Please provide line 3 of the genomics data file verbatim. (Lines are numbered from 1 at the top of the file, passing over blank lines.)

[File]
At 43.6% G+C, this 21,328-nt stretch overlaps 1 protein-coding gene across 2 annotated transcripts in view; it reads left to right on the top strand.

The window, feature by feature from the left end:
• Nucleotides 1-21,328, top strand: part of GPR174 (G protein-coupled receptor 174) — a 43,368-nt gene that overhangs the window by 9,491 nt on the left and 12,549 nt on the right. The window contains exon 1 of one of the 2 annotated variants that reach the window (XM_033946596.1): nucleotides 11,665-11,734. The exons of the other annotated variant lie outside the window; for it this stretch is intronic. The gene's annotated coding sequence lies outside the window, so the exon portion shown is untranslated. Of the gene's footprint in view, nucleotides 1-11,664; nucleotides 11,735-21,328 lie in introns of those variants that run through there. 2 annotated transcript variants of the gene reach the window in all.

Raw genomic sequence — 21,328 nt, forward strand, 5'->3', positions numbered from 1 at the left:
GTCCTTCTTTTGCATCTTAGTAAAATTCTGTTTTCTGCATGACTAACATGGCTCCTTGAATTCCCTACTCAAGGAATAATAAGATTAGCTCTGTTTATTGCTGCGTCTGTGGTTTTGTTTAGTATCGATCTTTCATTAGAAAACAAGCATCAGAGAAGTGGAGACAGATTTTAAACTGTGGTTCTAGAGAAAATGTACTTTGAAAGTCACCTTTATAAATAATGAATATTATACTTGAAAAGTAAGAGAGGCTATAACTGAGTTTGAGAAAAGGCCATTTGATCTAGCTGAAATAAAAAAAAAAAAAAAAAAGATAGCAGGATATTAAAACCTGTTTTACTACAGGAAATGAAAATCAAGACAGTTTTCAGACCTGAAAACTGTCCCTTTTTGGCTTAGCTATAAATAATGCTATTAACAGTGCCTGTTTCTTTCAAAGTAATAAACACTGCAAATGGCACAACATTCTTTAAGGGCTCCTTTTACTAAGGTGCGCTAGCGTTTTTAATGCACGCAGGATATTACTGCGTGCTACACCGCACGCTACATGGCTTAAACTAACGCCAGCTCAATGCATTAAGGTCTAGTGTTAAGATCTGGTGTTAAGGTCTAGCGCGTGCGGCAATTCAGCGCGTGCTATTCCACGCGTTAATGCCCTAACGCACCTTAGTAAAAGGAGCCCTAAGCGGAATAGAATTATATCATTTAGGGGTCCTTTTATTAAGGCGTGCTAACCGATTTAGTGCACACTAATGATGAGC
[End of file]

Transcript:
• Nucleotides 1-21,328, top strand: part of GPR174 (G protein-coupled receptor 174) — a 43,368-nt gene that overhangs the window by 9,491 nt on the left and 12,549 nt on the right. The window contains exon 1 of one of the 2 annotated variants that reach the window (XM_033946596.1): nucleotides 11,665-11,734. The exons of the other annotated variant lie outside the window; for it this stretch is intronic. The gene's annotated coding sequence lies outside the window, so the exon portion shown is untranslated. Of the gene's footprint in view, nucleotides 1-11,664; nucleotides 11,735-21,328 lie in introns of those variants that run through there. 2 annotated transcript variants of the gene reach the window in all.